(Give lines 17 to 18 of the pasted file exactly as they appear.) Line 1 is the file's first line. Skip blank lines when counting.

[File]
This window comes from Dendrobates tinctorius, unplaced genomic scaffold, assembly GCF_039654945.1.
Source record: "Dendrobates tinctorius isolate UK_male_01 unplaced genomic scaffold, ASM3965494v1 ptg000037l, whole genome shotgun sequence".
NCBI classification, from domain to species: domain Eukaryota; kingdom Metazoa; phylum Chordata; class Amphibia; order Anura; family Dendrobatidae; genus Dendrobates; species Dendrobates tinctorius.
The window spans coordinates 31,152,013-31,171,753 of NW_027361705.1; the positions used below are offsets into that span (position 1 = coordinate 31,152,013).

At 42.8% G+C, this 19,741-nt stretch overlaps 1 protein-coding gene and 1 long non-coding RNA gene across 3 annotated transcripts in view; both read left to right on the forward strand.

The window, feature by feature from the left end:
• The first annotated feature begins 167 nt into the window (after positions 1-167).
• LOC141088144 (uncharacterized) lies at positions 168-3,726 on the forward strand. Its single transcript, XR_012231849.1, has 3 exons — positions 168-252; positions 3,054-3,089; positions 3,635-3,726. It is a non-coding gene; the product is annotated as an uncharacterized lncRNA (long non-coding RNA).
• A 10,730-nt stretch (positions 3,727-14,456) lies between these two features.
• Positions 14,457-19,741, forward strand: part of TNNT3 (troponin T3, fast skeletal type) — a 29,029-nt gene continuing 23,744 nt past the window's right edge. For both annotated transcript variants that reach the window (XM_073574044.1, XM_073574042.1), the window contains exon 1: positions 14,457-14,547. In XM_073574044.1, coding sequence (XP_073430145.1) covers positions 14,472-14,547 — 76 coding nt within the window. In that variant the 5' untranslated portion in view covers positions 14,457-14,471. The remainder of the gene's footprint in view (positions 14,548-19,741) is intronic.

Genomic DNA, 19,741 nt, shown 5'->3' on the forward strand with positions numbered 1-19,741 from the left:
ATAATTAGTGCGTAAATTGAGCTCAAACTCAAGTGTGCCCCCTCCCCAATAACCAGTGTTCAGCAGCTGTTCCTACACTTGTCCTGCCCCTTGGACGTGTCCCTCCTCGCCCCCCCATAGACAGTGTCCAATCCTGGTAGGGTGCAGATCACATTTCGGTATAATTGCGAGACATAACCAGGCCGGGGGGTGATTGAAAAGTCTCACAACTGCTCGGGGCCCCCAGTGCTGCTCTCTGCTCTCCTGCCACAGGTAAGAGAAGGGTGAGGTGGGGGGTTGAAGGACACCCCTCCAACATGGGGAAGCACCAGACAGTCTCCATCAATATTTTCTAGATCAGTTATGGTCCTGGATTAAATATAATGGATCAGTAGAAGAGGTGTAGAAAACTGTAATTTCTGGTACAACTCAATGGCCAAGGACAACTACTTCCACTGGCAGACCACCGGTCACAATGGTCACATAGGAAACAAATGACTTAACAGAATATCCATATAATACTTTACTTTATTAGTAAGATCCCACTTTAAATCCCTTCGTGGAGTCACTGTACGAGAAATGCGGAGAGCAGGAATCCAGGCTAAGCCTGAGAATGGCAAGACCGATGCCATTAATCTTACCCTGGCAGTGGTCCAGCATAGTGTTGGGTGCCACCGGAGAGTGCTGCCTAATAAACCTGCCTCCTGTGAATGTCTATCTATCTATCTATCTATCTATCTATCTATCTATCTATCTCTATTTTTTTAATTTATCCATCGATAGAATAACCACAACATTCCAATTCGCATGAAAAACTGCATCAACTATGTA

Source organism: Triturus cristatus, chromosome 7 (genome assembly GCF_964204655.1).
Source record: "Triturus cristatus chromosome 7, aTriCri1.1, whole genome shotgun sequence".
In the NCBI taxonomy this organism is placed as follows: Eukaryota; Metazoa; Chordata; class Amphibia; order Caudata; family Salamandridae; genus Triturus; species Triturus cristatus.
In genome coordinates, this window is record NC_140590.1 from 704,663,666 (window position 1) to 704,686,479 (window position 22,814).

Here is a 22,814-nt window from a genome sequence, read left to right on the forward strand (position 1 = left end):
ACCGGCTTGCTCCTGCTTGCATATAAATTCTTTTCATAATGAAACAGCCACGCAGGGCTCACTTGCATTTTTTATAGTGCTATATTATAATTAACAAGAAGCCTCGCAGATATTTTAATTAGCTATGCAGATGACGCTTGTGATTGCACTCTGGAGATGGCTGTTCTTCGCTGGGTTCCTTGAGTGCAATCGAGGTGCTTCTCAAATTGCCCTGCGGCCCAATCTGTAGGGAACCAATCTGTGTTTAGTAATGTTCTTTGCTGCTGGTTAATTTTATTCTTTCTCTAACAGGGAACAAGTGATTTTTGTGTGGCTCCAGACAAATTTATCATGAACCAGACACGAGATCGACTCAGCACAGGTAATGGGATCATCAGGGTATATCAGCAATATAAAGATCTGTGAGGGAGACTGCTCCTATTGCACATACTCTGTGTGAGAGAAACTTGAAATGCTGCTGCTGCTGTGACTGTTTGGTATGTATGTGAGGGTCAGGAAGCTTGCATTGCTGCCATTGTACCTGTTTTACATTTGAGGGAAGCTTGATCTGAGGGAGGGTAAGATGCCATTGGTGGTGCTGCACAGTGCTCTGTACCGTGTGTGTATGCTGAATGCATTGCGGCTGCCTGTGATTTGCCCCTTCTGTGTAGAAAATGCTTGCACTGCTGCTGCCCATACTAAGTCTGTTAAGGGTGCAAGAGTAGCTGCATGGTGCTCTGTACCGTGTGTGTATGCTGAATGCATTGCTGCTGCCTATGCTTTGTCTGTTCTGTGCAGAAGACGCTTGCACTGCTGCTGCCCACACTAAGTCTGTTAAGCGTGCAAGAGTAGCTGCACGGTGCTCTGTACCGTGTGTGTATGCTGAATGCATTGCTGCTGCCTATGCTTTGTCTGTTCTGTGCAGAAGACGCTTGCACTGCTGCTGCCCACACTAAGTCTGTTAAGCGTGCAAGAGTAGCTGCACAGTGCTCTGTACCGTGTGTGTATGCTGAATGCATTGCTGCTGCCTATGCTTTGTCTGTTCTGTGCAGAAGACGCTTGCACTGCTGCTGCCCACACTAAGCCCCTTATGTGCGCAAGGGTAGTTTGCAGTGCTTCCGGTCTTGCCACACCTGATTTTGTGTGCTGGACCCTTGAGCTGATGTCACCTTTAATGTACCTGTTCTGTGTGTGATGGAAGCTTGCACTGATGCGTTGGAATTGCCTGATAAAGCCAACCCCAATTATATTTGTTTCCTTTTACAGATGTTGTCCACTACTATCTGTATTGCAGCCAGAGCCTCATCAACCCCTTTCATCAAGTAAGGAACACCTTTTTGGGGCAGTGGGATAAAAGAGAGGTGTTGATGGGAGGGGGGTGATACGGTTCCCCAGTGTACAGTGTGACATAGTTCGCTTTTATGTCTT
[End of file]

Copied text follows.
Here is a 22,814-nt window from a genome sequence, read left to right on the forward strand (position 1 = left end):
ACCGGCTTGCTCCTGCTTGCATATAAATTCTTTTCATAATGAAACAGCCACGCAGGGCTCACTTGCATTTTTTATAGTGCTATATTATAATTAACAAGAAGCCTCGCAGATATTTTAATTAGCTATGCAGATGACGCTTGTGATTGCACTCTGGAGATGGCTGTTCTTCGCTGGGTTCCTTGAGTGCAATCGAGGTGCTTCTCAAATTGCCCTGCGGCCCAATCTGTAGGGAACCAATCTGTGTTTAGTAATGTTCTTTGCTGCTGGTTAATTTTATTCTTTCTCTAACAGGGAACAAGTGATTTTTGTGTGGCTCCAGACAAATTTATCATGAACCAGACACGAGATCGACTCAGCACAGGTAATGGGATCATCAGGGTATATCAGCAATATAAAGATCTGTGAGGGAGACTGCTCCTATTGCACATACTCTGTGTGAGAGAAACTTGAAATGCTGCTGCTGCTGTGACTGTTTGGTATGTATGTGAGGGTCAGGAAGCTTGCATTGCTGCCATTGTACCTGTTTTACATTTGAGGGAAGCTTGATCTGAGGGAGGGTAAGATGCCATTGGTGGTGCTGCACAGTGCTCTGTACCGTGTGTGTATGCTGAATGCATTGCGGCTGCCTGTGATTTGCCCCTTCTGTGTAGAAAATGCTTGCACTGCTGCTGCCCATACTAAGTCTGTTAAGGGTGCAAGAGTAGCTGCATGGTGCTCTGTACCGTGTGTGTATGCTGAATGCATTGCTGCTGCCTATGCTTTGTCTGTTCTGTGCAGAAGACGCTTGCACTGCTGCTGCCCACACTAAGTCTGTTAAGCGTGCAAGAGTAGCTGCACGGTGCTCTGTACCGTGTGTGTATGCTGAATGCATTGCTGCTGCCTATGCTTTGTCTGTTCTGTGCAGAAGACGCTTGCACTGCTGCTGCCCACACTAAGTCTGTTAAGCGTGCAAGAGTAGCTGCACAGTGCTCTGTACCGTGTGTGTATGCTGAATGCATTGCTGCTGCCTATGCTTTGTCTGTTCTGTGCAGAAGACGCTTGCACTGCTGCTGCCCACACTAAGCCCCTTATGTGCGCAAGGGTAGTTTGCAGTGCTTCCGGTCTTGCCACACCTGATTTTGTGTGCTGGACCCTTGAGCTGATGTCACCTTTAATGTACCTGTTCTGTGTGTGATGGAAGCTTGCACTGATGCGTTGGAATTGCCTGATAAAGCCAACCCCAATTATATTTGTTTCCTTTTACAGATGTTGTCCACTACTATCTGTATTGCAGCCAGAGCCTCATCAACCCCTTTCATCAAGTAAGGAACACCTTTTTGGGGCAGTGGGATAAAAGAGAGGTGTTGATGGGAGGGGGGTGATACGGTTCCCCAGTGTACAGTGTGACATAGTTCGCTTTTATGTCTT